Failure to Disclose Reserve Funds and Related Fees May Lead to Enforcement
Reserve funds are sometimes created and used by advisory firms to "smooth" investor earnings or to ensure redemption requests can be met. Advisers that do so must disclose such a fundís existence, ensure that fee policies are disclosed and avoid conflicts of interest. Failure to do so may lead to problems with examiners and agency enforcement.
St. Louis-based advisory firm Institutional Investors Advisory Company, a 47-year-old advisory firm with more than $350 million in assets under management, recently settled charges with the SEC that it did not disclose a number of developments and practices involved with an investment fund it managed. The fund was created by the Catholic Church as an investment vehicle for not-for-profit religious, charitable and educational clients, and is exempt from the definition of "investment company" as defined by the Investment Company Act of 1940. The disclosures called into question by the agency were:
Creation of a separate reserve fund in 1993. The purpose of the reserve fund, created under the direction of IIAC owner and president William Zielinkski, was to "smooth investment earnings by either transferring Ďexcessí investor profits into the reserve when investment profits exceeded a fixed rate of return. . . or by distributing funds from the reserve to [the investment fundís] investors if profits fell below the ístated returnĎ to ensure investor earning met the stated return," according to the SECís administrative order instituting the settlement.
Not providing undistributed earnings to investors who withdrew from the investment fund. "Neither Mr. Zielinski nor IIAC sufficiently disclosed to the. . . investors until 2014 that upon withdrawing from [the investing fund] they would not receive all of their profits," the agency said.
Including reserve fund profits in calculation of†advisory fees. "Starting in 2001," the SEC said, "IIACís advisory fee was applied to all of [the investment fundís] assets, including the investor profits that [the investing fund] retained in the reserve fund." This practice, the agency said "created a conflict of interest for the IIAC Ė the more of the [investment fundís] income that the [investment fund] retained in the†reserve (as opposed to distributing it to investors), the more fees IIAC earned."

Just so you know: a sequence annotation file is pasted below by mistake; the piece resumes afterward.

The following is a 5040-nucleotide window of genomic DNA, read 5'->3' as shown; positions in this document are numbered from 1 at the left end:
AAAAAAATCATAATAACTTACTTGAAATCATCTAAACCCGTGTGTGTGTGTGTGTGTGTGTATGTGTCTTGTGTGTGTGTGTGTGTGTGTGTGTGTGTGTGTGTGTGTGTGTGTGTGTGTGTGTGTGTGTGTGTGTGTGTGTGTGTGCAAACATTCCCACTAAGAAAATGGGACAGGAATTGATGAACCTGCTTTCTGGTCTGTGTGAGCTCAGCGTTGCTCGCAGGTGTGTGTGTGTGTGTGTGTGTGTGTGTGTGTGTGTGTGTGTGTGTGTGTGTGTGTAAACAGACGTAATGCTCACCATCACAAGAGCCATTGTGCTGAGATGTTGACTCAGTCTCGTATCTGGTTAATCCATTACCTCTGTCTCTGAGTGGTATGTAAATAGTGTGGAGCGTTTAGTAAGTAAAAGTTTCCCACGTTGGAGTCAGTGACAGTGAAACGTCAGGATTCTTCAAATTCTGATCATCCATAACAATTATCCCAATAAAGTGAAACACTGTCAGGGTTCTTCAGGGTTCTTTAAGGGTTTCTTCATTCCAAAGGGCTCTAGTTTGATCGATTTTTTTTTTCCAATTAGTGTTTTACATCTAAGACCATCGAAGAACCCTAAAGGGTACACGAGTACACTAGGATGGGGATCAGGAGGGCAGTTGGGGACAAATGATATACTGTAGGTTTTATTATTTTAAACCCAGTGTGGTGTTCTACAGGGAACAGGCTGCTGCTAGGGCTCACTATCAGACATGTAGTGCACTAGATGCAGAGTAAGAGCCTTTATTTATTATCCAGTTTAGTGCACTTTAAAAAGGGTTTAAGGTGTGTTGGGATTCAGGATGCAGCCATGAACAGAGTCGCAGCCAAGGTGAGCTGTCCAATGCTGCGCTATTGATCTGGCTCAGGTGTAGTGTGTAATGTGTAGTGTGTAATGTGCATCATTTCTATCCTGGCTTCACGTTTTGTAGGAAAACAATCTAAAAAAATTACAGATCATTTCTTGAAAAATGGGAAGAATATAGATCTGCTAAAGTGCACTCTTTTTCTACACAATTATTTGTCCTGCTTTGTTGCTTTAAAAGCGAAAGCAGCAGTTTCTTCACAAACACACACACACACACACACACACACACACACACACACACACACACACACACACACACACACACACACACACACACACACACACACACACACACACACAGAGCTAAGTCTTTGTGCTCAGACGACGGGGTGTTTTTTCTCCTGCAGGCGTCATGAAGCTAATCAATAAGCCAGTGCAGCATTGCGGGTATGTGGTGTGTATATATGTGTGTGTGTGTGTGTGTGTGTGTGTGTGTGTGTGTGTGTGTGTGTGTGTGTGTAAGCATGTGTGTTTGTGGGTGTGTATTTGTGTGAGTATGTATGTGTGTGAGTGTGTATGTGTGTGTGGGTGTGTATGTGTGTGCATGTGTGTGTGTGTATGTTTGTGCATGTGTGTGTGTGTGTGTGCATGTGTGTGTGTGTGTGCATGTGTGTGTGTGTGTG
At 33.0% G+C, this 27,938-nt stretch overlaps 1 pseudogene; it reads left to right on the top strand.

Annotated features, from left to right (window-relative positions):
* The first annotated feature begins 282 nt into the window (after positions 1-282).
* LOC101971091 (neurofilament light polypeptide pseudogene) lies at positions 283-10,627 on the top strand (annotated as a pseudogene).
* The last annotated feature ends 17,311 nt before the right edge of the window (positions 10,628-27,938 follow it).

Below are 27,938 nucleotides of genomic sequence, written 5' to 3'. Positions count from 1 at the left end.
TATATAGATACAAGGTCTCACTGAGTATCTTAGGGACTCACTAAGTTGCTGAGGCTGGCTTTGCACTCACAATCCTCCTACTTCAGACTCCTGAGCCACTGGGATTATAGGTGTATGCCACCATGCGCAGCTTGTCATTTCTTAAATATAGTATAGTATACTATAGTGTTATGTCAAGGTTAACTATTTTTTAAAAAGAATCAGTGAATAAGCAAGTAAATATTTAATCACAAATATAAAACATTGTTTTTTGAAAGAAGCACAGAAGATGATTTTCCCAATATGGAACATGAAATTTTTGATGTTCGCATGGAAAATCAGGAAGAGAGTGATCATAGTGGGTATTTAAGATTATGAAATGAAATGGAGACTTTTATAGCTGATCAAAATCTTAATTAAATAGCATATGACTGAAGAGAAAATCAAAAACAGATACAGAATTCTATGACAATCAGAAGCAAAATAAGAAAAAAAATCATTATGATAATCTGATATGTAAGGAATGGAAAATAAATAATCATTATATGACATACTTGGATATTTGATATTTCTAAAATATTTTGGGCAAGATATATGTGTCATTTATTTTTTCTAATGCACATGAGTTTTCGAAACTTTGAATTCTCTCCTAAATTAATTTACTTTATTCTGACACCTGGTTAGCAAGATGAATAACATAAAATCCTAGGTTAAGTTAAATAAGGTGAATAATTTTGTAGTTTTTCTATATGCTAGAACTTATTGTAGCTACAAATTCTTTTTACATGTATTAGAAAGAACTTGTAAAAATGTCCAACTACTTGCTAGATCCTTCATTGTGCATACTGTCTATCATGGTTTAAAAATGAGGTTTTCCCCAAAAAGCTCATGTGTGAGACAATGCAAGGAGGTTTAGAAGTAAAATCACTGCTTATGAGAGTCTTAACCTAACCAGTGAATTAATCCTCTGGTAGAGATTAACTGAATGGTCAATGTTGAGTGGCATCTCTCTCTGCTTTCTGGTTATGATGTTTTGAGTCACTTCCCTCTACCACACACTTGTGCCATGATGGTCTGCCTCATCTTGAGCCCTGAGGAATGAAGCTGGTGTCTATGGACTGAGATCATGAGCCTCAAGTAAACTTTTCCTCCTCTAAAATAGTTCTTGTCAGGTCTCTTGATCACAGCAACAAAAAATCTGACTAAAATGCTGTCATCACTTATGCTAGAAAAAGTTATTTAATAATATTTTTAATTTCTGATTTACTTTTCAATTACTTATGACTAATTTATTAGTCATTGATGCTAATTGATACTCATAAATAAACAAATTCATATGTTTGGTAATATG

Zielinski, in addition to serving as IIACís president, is also the president of the investment fund and sits on the board of directors for both IIAC and the investment fund, along with members of his family who are associated with IIAC, the agency said.
"The starting point for this settlement is the fact that the adviser advised a fund and institutions that invested in that fund, creating the potential for a conflict of interest," said Paul Hastings partner Nicolas Morgan. "The SEC has made it clear that it will scrutinize such conflicts of interest, and, indeed, this case presents the latest in a long line of SEC enforcement actions taking an advisor to task for failing to adequately disclose conflicts."
The settlement "reinforces the need for effective processes and accounting to manage investors when withdrawing assets, that no asset or investment in which investors have an interest are overlooked, and that the investors receives their full share of investments in which they participated," said Faegre Baker Daniels partner David Porteous.
An attorney representing IIAC said that the company, "as provided in the order, neither admits nor denies the orderís findings or conclusions. IIAC elected to settle the matter in a way that avoided disruption to its client, as well as avoided the possibility of costs being†imposed on its client."
The advisory relationship
From 1970 until approximately 2002, the institutions that Zielinski advised and that invested in the fund signed what are called "managing agency agreements"(MAA) with IIAC. These agreements, which the SEC said were utilized by the advisory firm in an attempt to ensure compliance with the fundís tax exempt status, provided that IIAC was "ultimately responsible" for distributing net income to the investors. The agreements also stated that "í[t]he entire amount of income collected by [the investment fund], less operating expenses of [the investment fund], will be distributed to the [investors who signed the agreement] on a pro-rata basis,í" the agency said.